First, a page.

Sensory initiation of a co-ordinated motor response: Synaptic excitation underlying simple decision-making

Edgar Buhl*, Stephen R. Soffe, Alan Roberts

*Corresponding author for this work

Research output: Contribution to journalArticle (Academic Journal)peer-review

6 Citations (Scopus)
34 Downloads (Pure)

Abstract

Animals take time to make co-ordinated motor responses to a stimulus. How can sensory input initiate organized movements, activating all necessary elements at the same time as avoiding inappropriate co-excitation of antagonistic muscles? In vertebrates, this process usually results in the activation of reticulospinal pathways. Young Xenopus tadpoles can respond to head-skin touch by swimming, which may start on either side. We investigate how motor networks in the brain are organized, and whether asymmetries in touch sensory pathways avoid co-activation of antagonists at the same time as producing co-ordinated movements. We record from key reticulospinal neurons in the network controlling swimming. When the head skin is stimulated unilaterally, excitation builds up slowly and asymmetrically in these neurons such that those on both sides do not fire synchronously. This build-up of excitation to threshold is the key decision-making step and determines whether swimming will start, as well as on which side. In response to stronger stimuli, the stimulated side tends to 'win' because excitation from a shorter, trigeminal nucleus pathway becomes reliable and can initiate swimming earlier on the stimulated side. When this pathway fails or is lesioned, swimming starts later and on the unstimulated side. Stochasticity in the trigeminal nucleus pathway allows unpredictable turning behaviour to weaker stimuli, conferring potential survival benefits. We locate the longer, commissural sensory pathway carrying excitation to the unstimulated side and record from its neurons. These neurons fire to head-skin stimuli but excite reticulospinal neurons indirectly. We propose that asymmetries in the sensory pathways exciting brainstem reticulospinal neurons ensure alternating and co-ordinated swimming activity from the start.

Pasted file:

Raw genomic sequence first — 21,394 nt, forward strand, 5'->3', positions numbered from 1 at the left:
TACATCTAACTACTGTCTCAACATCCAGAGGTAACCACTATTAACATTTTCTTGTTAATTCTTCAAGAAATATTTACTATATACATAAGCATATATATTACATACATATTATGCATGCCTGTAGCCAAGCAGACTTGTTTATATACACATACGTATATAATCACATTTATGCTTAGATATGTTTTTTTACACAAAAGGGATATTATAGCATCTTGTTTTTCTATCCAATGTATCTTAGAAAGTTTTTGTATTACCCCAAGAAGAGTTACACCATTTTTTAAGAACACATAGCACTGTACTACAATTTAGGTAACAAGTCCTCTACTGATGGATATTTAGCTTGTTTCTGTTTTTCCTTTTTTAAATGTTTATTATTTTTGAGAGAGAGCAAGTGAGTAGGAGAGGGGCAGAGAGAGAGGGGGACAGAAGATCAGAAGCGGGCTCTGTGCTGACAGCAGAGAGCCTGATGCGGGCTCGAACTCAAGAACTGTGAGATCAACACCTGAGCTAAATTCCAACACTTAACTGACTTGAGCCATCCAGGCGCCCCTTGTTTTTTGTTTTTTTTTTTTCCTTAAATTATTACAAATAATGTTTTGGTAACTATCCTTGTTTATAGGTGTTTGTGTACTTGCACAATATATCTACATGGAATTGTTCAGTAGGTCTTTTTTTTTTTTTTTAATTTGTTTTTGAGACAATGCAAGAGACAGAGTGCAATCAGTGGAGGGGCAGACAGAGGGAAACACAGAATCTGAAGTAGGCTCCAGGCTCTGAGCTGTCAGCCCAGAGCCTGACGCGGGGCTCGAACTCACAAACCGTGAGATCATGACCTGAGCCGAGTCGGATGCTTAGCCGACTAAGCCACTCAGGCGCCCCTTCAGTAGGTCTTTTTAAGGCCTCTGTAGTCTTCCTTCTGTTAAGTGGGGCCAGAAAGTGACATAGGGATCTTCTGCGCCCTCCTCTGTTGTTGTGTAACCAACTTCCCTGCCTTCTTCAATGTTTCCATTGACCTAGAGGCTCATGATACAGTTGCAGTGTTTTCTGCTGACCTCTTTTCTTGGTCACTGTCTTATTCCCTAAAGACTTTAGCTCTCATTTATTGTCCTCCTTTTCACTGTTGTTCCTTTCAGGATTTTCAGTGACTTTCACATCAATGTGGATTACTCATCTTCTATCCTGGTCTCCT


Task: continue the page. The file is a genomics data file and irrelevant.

Original languageEnglish
Pages (from-to)4423-4437
Number of pages15
JournalJournal of Physiology
Volume593
Issue number19
DOIs
Publication statusPublished - 1 Oct 2015

Fingerprint Dive into the research topics of 'Sensory initiation of a co-ordinated motor response: Synaptic excitation underlying simple decision-making'. Together they form a unique fingerprint.

Cite this